In his piece for the ABCs, van Dooren argues that caring for other species is “a practical labor” that “requires more from us than abstract well wishing, it requires that we get involved in some concrete way, that we do something (wherever possible) to take care of another” (2014a). This care, according to van Dooren, has the potential to remake “ourselves, our practices and our world.” Why? One reason such a practice can remake the world is that to care for a living critter of another species does not necessarily have a use or exchange value; thus actually engaging in the labor of care can be a form of labor decoupled from capital.
Secondly, Deborah Bird Rose asks us to radically expand the way we understand the relationship between time and ethics in a multispecies ecology in her article “Multispecies Knots of Ethical Time”. The idea of a knot of time provides a way out of the individualistic temporal model that dictates value under capitalism; wherein an individual’s labor and the unit of the hour, day or week determine value. She contends that “life depends both on the sequential processes of generational time … and on the synchronous processes of multispecies nourishment. These processes intersect to form dense knots of embodied time” (2012:131). The multispecies work that goes into making the world, both as it is and as we might like it to be, requires valuable labor to occur on both smaller and much larger units of time. Radically refiguring the timescale on which we value work might be another way to decouple labor and capital.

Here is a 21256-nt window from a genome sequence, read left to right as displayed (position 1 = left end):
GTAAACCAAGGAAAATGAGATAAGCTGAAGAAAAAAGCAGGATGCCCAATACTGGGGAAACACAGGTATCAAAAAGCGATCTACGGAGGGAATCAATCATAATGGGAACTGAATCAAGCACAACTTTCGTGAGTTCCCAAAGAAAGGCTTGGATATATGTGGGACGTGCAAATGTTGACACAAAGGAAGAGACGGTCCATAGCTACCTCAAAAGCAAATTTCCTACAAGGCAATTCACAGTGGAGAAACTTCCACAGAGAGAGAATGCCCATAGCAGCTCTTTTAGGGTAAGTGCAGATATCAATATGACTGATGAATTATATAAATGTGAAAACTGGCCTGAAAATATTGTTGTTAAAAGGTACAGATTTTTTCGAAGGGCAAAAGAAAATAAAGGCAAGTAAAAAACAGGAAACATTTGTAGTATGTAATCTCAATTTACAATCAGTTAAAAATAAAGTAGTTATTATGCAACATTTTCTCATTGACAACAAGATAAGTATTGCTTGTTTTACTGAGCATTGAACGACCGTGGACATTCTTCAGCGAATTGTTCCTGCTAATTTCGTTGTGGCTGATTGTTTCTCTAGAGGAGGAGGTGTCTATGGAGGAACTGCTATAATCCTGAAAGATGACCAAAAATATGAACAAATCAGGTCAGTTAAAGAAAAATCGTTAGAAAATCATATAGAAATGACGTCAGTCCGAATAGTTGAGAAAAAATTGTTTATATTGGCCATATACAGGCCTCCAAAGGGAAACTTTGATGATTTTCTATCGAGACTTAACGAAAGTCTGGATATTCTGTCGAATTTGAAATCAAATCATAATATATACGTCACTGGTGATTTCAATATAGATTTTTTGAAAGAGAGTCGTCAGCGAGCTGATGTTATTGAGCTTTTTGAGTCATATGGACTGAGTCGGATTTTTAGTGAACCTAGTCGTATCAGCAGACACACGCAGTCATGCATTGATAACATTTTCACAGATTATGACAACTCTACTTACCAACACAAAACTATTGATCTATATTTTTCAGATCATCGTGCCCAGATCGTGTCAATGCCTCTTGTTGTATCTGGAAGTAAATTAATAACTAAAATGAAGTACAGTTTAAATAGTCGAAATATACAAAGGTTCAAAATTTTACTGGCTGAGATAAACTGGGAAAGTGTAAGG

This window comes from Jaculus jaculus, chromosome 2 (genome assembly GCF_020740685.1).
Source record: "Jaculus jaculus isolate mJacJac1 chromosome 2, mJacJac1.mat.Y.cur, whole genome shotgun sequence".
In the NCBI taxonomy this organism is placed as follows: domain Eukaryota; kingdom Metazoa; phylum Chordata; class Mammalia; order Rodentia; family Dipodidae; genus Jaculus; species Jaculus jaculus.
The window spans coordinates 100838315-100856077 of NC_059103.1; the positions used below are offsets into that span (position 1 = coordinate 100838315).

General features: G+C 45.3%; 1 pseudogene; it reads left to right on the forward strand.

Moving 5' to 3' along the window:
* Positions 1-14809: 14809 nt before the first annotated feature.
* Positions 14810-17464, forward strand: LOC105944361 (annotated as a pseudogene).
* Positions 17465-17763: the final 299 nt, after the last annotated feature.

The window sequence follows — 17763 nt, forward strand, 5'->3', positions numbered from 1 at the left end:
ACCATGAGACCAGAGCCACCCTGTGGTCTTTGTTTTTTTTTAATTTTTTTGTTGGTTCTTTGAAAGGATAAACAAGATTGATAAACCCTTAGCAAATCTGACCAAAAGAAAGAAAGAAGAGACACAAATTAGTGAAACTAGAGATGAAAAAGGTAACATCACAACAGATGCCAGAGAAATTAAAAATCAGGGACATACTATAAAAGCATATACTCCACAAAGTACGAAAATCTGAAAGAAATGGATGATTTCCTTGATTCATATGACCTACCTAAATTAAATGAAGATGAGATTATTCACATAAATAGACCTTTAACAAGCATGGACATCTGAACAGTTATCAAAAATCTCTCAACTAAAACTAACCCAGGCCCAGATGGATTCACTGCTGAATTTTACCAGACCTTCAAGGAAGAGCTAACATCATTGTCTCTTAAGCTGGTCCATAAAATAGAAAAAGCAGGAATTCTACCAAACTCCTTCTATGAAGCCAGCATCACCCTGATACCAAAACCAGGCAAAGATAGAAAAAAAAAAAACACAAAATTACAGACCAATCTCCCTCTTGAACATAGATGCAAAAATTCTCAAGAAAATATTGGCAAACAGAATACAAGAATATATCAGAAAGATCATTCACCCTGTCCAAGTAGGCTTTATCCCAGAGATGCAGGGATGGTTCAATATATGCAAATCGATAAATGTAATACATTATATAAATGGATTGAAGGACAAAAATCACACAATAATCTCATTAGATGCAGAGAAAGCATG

Finally, the “bullshit” job market that keeps finance capital alive has to change. The work of David Schlosberg considers new strategies deployed by environmental activists to actively redefine the human labor market (2012). The examples he uses are the food justice, community energy and crafting and mending movements. His work is revealing an emerging political economy that is attempting – with varying degrees of success and failure – to decouple labor from capital and establish anew the relationships between labor, community and the more-than-human world. In other words, activists are creating ways out of the bullshit job market and redefining labor for a multispecies world in the process.